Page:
But what REALLY made Phoenix "cool" is exactly what is missing today: charm, romance, mystery, affordability, nuance, atmosphere, authenticity, and character.

Phoenix in 2003 still had The Emerald Lounge, The Newsroom, The (original) Autumn Court, Chez Nous (in its original location since 1962), Newman's, King's Cocktails, The Jungle Cabaret, a jazz club in Park Central, The Matador - just to name a few of the places that were unique and provided Phoenix with some semblance of soul. Seedy perhaps, yes, but that's one of the elements, one of the ingredients, that makes a metropolis thrive.

And its not just long time bars and restaurants that Phoenix has diminished. How about malls?

Chris-Town, The Biltmore and Town and Country have all been revamped to look and feel as bland and generic as possible. All three have curtailed the foliage, amped up prices, rid themselves of relaxing park bench seating and provide NO atmosphere for romantic window shopping.

And, of course, the architecture that provided Phoenix with a genuine identity is gone. The Washburn Piano building, Phoenix Civic Center, Patriots Park, The Madison Hotel, palm trees on Central - all still existed in 2003.

Of course you can go further back in time and find an even MORE exciting and robust Phoenix when the Cine' Capri was still around, a small but thriving Chinatown existed in downtown Phoenix, The Green Gables welcomed you to dinner with a shining knight on horseback, and a Swiss restaurant existed where Seamus McCaffery's Irish pub is now.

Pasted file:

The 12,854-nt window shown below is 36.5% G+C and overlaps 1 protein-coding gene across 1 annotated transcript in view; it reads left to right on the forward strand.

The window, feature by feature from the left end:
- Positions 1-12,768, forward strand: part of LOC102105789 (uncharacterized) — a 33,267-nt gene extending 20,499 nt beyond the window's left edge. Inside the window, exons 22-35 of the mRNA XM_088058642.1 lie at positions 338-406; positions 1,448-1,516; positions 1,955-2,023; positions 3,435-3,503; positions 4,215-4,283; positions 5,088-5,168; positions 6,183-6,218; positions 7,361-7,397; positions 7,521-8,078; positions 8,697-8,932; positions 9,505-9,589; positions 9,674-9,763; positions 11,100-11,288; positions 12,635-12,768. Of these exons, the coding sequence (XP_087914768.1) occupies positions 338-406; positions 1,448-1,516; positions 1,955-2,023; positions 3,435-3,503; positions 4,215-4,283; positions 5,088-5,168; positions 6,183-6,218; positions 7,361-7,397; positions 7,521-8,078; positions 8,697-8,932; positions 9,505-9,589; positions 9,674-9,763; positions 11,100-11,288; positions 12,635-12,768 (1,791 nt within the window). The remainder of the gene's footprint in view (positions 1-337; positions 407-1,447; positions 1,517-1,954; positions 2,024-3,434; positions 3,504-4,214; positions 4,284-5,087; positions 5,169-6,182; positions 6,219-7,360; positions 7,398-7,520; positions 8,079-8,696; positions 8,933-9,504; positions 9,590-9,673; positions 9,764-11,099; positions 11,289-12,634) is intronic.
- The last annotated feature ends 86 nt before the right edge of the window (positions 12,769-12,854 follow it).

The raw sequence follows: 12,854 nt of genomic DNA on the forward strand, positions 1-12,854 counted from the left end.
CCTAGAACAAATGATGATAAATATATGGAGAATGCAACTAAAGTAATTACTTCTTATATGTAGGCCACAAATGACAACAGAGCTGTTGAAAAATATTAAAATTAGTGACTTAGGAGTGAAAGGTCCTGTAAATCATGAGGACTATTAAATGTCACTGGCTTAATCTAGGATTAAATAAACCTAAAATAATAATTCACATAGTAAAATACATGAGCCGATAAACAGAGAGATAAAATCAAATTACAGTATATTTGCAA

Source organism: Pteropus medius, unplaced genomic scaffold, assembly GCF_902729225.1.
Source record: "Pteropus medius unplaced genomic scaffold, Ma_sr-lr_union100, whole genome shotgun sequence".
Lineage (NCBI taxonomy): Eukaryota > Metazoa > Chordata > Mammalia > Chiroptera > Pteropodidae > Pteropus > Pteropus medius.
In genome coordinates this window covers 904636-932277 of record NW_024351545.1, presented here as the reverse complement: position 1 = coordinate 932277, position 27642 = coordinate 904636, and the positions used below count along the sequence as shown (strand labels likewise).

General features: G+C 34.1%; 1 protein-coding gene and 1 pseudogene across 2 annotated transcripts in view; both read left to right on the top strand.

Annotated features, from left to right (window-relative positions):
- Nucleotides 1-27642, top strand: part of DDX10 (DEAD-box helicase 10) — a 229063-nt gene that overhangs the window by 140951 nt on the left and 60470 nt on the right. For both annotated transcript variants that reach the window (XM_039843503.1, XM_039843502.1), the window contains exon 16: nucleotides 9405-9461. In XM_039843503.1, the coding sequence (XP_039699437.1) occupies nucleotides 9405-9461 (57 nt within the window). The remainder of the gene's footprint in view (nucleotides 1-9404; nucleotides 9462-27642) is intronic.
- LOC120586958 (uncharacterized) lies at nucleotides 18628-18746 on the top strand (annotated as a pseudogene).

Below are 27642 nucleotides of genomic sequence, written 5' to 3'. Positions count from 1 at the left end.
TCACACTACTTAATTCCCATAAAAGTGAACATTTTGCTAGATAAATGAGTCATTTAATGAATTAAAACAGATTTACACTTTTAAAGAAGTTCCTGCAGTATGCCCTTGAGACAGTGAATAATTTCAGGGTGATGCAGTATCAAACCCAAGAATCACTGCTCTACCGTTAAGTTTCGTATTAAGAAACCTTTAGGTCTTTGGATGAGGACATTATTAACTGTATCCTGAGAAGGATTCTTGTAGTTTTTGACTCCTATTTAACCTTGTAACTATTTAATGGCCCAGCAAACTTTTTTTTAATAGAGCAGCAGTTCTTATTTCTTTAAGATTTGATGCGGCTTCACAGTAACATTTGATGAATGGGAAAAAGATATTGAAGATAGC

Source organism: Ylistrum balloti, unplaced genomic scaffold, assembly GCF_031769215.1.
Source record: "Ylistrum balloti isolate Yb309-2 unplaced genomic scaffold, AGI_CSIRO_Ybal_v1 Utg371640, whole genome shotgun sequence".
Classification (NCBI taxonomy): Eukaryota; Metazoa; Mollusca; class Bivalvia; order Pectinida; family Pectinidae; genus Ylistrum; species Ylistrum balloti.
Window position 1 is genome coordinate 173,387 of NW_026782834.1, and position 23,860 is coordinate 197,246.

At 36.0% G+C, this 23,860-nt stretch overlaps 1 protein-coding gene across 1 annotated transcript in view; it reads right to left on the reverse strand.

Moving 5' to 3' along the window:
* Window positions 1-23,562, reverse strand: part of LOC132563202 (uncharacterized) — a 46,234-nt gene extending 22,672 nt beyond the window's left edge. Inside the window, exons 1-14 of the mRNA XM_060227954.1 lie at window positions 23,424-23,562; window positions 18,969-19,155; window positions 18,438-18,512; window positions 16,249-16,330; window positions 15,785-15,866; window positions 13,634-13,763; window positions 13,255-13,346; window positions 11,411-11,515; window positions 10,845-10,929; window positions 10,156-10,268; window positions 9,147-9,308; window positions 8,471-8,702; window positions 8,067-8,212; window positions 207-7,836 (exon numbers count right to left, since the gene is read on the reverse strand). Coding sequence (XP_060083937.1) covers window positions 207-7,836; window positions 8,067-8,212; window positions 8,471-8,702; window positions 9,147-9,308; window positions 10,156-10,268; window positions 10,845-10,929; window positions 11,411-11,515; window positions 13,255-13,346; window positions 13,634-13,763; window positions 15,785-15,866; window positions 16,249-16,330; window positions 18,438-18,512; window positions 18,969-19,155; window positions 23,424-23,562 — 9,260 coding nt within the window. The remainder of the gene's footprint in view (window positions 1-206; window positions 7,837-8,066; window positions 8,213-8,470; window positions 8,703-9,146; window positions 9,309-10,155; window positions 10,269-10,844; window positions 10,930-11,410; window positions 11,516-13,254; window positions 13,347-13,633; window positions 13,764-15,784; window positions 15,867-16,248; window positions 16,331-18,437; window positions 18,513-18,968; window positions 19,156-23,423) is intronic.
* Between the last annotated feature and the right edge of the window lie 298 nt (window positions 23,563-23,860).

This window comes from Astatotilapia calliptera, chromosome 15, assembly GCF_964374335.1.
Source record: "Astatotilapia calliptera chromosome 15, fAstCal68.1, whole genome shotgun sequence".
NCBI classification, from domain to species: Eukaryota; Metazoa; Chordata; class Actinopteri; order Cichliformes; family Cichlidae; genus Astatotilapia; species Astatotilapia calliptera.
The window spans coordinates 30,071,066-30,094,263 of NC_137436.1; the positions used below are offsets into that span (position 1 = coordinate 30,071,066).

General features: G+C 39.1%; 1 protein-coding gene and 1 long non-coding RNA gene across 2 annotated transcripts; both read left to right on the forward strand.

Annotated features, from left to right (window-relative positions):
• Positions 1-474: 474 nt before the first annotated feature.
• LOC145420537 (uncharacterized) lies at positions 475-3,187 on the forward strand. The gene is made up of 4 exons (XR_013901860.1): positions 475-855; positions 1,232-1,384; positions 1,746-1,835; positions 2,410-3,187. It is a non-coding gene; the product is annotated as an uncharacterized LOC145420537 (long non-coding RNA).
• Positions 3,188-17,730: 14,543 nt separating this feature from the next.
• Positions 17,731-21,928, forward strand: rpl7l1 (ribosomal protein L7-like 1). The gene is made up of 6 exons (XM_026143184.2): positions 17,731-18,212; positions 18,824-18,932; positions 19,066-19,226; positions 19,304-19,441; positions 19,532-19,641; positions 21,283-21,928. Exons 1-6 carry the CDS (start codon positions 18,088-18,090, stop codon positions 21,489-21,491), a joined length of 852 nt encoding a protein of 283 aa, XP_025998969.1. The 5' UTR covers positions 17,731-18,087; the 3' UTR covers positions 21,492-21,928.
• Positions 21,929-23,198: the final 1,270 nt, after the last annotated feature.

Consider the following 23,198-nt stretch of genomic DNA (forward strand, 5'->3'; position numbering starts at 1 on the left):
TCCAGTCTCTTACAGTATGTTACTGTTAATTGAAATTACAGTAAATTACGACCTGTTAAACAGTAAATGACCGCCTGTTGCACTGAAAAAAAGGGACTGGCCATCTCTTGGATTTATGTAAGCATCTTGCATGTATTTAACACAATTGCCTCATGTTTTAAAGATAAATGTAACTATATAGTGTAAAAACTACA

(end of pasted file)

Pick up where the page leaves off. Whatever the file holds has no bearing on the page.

My point is this, and its expressed by Taz Loomans at the beginning of this New Times article - "People in Phoenix are such boosters, it drives me nuts. I felt a lot of anger and disillusionment." This is one of the reasons she moves to Portland "where the conversation is 30 years beyond Phoenix."

But this ( New Times ) article is not about people who moved away but about people who have stayed (and are making a difference or so the author implies). Fine, just don't tell me Phoenix is now "Cool" because now I can pay over $2.50 for a cup of coffee to watch "important movers and shakers" glide by my uncomfortable seat. God, that makes me feel so privileged. To think, yesteryear I was a nobody reading the newspaper at The Sunnyside and now I'm Cool because I can buy coffee at the same place local artists do.


PERSONAL INFO:

Jim Minnick

Phoenix Arizona

Rob Morgan
Rob Morgan

I can only speak for myself but as a Scot I've loved every minute I've spent in the Valley. I wish I was there or thereabouts right now.

Leo León
Leo León

I think one of the biggest hurdles for the valley is how to connect the massive sprawl. I think once the light rail is extended into other towns and cities, it'll be much easier to commute to arts districts such as Roosevelt row, and spread culture

Jukes
Jukes